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When a Friend Dies by Suicide

By Jacob Moore

She landed the “gig” of a lifetime, an opportunity that would change everything.  Months in advance she booked a hotel downtown, the car that would take her there and planned every other detail of her trip... except for her airfare.  Just like most trips, she would wait to book her flight despite the risk of the high fares she was bound to pay.  

My friend, like 20 million Americans, was afraid to fly.  It’s a condition called aviophobia, which is a bona fide anxiety disorder.

But she wasn’t afraid of flying for the reason you may think.  It wasn’t the crashing and dying part that she was afraid of.  It was the lack of control; being trapped 30,000 feet in the air with hundreds of strangers and no way out is what down right terrified her.

No, death she was comfortable with.  Since a young age she’d lived with chronic suicidal ideation.  Overwhelmed with a persistent need to take her own life, she’d attempted suicide more times than she could count.  It was the only time she felt like the one in control.  

We used to talk and text long into the night about her “need to die,” as she put it.  She was embarrassed by it.  Paranoid that someone would find any number of prepared methods she had hidden around the house.  Afraid that everyone would find out that she didn’t have it all together.  I can still hear her husky voice saying, “The world is better off without me.  My death will do more for people than I could ever do in life.”  

I used every crisis intervention approach that I’d learned as a Mental Health First Aid instructor:

Assess for risk of suicide or self-harm.  Check.

Listen nonjudgmentally.  Check.

Give reassurance and information.  Check.

Encourage professional help.  Check.

Encourage self-help.  Check.

I also used my personal experiences as the founder of NoStigmas.  My father having died by suicide when I was six, I know a thing or two about the ripple effects of losing someone to suicide.  I shared my own struggles with anxiety and depression, even going as far as commiserating with her about my own thoughts of suicide and losing the will to live in high school.  Peer support at its finest.

When things got really scary, I enlisted reinforcements.  I called 911 and asked for Crisis Intervention Trained (CIT) officers to visit her house.  She put on that familiar mask and pretended everything was okay, sending them away.

During those times, her desire to die was so strong that it defied all reason.  Her guarded smile and self-deprecating humor would turn very dark.  Going through it with her for hours on end was exhausting.  I couldn’t hang up for fear that she’d kill herself.  When I didn’t hear from her, I would worry and reach out to make sure she was okay.  It was an unhealthy cycle.  I became so desperate to help that I started neglecting my own wellness.  I was losing sleep, constantly anxious and afraid I’d say the wrong thing and trigger an attempt.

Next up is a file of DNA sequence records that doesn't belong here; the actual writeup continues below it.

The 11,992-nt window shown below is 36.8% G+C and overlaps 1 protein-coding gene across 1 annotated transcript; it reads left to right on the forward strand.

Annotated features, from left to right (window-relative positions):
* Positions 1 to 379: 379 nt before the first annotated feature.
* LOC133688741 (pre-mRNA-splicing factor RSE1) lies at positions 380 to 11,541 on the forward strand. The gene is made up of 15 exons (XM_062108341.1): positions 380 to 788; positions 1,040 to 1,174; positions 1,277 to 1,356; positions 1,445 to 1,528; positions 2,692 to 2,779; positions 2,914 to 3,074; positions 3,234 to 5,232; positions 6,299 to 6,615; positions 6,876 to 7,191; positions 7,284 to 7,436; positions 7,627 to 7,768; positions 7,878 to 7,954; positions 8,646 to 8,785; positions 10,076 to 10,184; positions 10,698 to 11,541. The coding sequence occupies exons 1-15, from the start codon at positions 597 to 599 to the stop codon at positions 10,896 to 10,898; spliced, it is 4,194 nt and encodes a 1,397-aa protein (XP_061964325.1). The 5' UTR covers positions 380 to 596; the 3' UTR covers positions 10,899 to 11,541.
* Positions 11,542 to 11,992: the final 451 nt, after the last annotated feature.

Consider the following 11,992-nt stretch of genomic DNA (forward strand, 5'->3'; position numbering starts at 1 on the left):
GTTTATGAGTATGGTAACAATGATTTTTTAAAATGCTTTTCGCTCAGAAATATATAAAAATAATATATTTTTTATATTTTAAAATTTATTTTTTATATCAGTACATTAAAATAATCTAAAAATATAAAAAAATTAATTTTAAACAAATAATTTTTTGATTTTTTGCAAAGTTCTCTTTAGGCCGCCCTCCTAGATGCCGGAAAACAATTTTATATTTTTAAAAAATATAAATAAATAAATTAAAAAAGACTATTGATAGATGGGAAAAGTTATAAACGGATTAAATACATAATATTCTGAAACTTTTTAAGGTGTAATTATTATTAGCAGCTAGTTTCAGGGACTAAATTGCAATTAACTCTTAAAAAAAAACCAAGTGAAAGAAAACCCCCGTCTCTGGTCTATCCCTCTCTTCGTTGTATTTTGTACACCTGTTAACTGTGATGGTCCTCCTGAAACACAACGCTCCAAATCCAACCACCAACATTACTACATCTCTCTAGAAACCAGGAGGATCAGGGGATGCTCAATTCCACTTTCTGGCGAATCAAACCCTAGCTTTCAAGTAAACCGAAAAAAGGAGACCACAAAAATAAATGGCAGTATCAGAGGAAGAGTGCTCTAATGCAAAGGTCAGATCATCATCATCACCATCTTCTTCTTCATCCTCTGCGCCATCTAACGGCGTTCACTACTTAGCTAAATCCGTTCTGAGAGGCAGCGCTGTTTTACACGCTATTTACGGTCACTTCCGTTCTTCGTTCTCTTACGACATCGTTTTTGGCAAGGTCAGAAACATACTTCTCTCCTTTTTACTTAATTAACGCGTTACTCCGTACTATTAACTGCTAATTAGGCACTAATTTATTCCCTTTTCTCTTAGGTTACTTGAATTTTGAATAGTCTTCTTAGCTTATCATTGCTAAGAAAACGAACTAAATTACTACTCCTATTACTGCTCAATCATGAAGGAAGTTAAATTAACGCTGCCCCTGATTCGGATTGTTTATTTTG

After months of this, I had to create some healthy boundaries and manage her expectations of me as an ally.  This was really tough to introduce to her and even more difficult to adhere to.  Unfortunately, she took this to mean that I was abandoning her and eventually cut off contact with me.  I felt like I had completely failed her and she didn’t care about the countless times I tried to help.  That was a year ago.  

My friend Amy Bleuel died by suicide last week.  

I took this photo of Amy during a trip to Seattle for a shared speaking event.  She was the most lucid I've ever seen her on this hike and I’ll always remember her this way.

I took this photo of Amy during a trip to Seattle for a shared speaking event.  She was the most lucid I've ever seen her on this hike and I’ll always remember her this way.

I am devastatingly guilt-ridden at myself and helplessly angry at her all at the same time.  I can’t believe she actually did it.  I should have been there.  I could have done more.  I have failed as a friend.  I have no business doing this work.  Etiam atque etiam.

Is this what a doctor feels like when they "did everything they could" to save someone's life and ultimately lose them?  But what more could I have done, really?  What more can anyone do when someone sees death as the only solution to a life of pain?  We can’t control someone else’s actions.  We can’t “fix” anyone else, no matter how hard we might try.  I know that I did everything in my power to support her.  But I still feel like a helpless six-year-old fatherless child all over again.

I’m not alone in these feelings.  Over 800,000 people die by suicide each year worldwide.  It’s said that each of them leaves behind six people who are forever and irreparably affected by their death.  Each of us carries a “survivor's guilt” and all the “what if’s” with us wherever we go.

But another perspective is this: I had the privilege of knowing her in a way few ever have.  Amy chose to trust me with her hopes, dreams and crushing realities.  She lived through things no human should ever have to experience and used that to help others.  For whatever length of time, we got to talk about taboo things and experience raw humanness in a way that frightens most people.  And that connection will continue on.  

Let’s all remember those who are gone for the lives they lived, rather than they way they died.

Fly free, my friend; your story isn’t over.

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If you or someone you know is in crisis or considering suicide, please call the
Suicide Prevention Lifeline at 800-273-TALK (8255) or text “NoStigmas” to 741-741.

A special thank you to E.C. and those who have and continue to support me in so many ways.  You give me renewed strength and perspective to continue ever forward.

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